Jackson Laboratory scientists have identified the adult lung stem cells p63+/Krt5+ as the specific cell line that specializes in lung regeneration. In an animal model, professors Frank McKeon, Ph.D. and Wa Xian, Ph.D. observed as the p63+/Krt5+, which typically mature into the lungs’ alveoli, responded to lung damage caused by the H1N1 influenza virus by migrating to the sites of inflammation and restoring the lost tissue. Continue reading
Researchers at the Samsung Medical Center and Biomedical Research Institute in Seoul, South Korea, have succeeded in treating and preventing Bronchopulmonary Dysplasia [BPD], a chronic lung disease affecting preterm infants. In a Phase 1 clinical trial, the research team was successful in transplanting mesenchymal stem cells to repair damage and underdevelopment within the infant’s lungs. Continue reading
Columbia University researchers have developed a method to differentiate stem cells into functional lung and airway cells. The technique, the first of its kind, represents a significant advance in the development of personalized treatments for patients suffering from a variety of lung issues.<!–more–>
Co-author of the paper, Dr. Gordana Vunjak Novakovic, PhD, [who also serves as member of StemSave’s Scientific Advisory Council], believes that the method, utilizing a patient’s own stem cells, could pave the way for generating lung grafts that avoid the risk of rejection during transplantation. The ability to regenerate lung cells also enables researchers to better study and understand lung diseases thereby accelerating the development of more effective treatments.
Innovative research such as this demonstrates the integral role stem cell therapies will soon play in cutting edge medical care options. By banking their own valuable stem cells, families can ensure that they will have access to these emerging therapies in the near future. To learn more about banking stem cells, please visit <a href=”www.stemsave.com”>www.stemsave.com </a>or call 877-783-6728 (877-StemSave) today.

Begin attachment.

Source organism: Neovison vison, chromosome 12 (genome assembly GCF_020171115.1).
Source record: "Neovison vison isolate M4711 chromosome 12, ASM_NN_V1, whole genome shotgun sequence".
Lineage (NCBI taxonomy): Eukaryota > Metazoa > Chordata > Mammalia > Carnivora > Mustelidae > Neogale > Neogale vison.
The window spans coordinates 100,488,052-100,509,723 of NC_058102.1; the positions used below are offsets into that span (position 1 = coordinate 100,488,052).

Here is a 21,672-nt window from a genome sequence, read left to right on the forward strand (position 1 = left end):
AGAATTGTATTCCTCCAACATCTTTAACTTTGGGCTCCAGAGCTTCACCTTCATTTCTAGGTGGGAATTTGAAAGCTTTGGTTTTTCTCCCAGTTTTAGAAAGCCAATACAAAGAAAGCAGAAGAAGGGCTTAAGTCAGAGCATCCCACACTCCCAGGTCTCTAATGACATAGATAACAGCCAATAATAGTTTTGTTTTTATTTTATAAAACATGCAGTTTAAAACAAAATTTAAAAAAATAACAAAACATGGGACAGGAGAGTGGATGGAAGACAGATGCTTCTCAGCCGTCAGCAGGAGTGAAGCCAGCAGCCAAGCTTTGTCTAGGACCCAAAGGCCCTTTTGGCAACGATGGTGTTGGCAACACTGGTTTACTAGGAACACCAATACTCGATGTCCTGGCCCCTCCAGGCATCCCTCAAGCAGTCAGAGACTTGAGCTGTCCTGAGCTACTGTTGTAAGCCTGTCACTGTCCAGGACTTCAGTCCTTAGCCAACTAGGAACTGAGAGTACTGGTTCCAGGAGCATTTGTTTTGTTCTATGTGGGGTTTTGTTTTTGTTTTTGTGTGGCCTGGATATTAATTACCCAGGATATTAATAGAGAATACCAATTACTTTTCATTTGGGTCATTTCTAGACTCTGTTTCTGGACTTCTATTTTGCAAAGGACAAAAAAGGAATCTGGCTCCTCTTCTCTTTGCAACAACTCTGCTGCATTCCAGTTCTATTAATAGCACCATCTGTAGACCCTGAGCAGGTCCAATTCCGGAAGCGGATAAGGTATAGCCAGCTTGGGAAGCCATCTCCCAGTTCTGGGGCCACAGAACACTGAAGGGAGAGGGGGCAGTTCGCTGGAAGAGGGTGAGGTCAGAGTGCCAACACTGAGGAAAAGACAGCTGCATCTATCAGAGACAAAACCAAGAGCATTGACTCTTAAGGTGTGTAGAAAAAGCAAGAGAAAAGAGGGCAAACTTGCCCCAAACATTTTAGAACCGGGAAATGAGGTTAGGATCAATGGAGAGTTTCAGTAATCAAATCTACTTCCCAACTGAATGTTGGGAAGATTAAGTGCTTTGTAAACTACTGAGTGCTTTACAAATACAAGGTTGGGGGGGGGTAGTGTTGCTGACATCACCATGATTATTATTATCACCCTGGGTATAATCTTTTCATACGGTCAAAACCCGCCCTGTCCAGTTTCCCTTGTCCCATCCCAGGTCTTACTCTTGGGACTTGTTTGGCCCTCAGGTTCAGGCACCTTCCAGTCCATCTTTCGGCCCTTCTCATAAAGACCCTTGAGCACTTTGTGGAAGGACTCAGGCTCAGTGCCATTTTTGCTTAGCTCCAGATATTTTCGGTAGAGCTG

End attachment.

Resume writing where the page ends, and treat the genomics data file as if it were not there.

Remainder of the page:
To view the full article, <a href=”http://newsroom.cumc.columbia.edu/blog/2013/12/01/human-stem-cells-converted-functional-lung-cells/”>click here</a>.
The Future of Regenerative Medicine is Now™
Nearly half a million babies in the U.S. are born premature every year (that’s roughly 1 in every 8 children). Many of them require medical assistance during the first weeks of life, especially due to their under-developed lungs. Babies that are born premature are often put on breathing machines as their lungs finish maturing, but there can be negative side effects of these measures: many children (as many as 10,000) develop a condition called bronchopulmonary dysplasia, or BPD.
But research headed by Bernard Thébaud, a neonatologist and senior scientist at the Ottawa Hospital Research Institute and CHEO Research Institute, demonstrates that mesenchymal stem cells (MSCs) can help repair damaged lungs in animal studies involving newborn rats, which have lungs that are roughly similar to a human fetus at 24 weeks of development.